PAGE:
|I think the rules have changed also, in terms of macroeconomics. It is clear that the financial sector, which only 15 years or so ago was a relatively small service sector to the rest of the economy, has gotten way, way, way out of hand. |
It had become a larger and larger proportion of the GDP--on paper--but much of this was smoke and mirrors driven by creation of more and more esoteric derivatives, then derivatives of the derivatives, etc. The face value capitalization of this flurry of paper was insanely inflated. Why? Because they could. Nobody was there to stop them, since Bush had, essentially, dismantled and disbanded much of the regulatory forces and infrastructure.
If you ask me, all this activity was totally fraudulent, and far out-Madoffed Bernie Madoff. Everybody knew that sooner or later, the Ponzi scheme must collapse, and everybody knew that the American public would be forced to ultimately finance the whole operation at an almost unimaginably high price. And so it has come to pass. Our great-grandchildren will be saddled with this debt. So, as the expression goes, we now know that by far the best way to rob a bank is to own one.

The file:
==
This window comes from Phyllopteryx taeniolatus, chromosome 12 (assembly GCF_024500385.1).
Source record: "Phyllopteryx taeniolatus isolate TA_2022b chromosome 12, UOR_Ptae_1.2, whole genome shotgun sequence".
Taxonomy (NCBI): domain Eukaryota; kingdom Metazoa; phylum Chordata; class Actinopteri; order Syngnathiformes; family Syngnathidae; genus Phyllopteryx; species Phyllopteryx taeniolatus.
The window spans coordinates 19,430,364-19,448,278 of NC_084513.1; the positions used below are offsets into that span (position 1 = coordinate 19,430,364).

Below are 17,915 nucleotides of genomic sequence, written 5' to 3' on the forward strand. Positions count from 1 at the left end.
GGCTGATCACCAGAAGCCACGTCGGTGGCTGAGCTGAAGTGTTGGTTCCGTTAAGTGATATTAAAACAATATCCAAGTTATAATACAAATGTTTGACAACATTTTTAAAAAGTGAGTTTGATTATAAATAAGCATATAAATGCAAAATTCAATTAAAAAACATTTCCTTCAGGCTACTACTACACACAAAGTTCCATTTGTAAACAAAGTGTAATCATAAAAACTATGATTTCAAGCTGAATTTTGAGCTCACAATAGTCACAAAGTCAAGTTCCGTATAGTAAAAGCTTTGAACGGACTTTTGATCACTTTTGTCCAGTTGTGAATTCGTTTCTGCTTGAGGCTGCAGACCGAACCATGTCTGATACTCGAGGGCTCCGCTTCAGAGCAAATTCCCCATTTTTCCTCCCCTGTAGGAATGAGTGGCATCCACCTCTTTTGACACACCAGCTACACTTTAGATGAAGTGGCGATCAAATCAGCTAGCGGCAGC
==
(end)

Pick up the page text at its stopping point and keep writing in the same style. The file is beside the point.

In my view, what we are seeing now can be viewed as a very sharp reversion to the mean for the financial sector. Hence, the rules for how business is conducted in the financial sector have changed, and that has consequences and implications for a host of other sectors as well.
But none of this has any direct bearing on how markets function. The markets will continue to function according to the same principles that they have for centuries. That's why I maintain that this time.....it is not different. The play, the actors and actresses, the plot, and the script remains the same. Only the theatre is different.
All IMHO, of course.....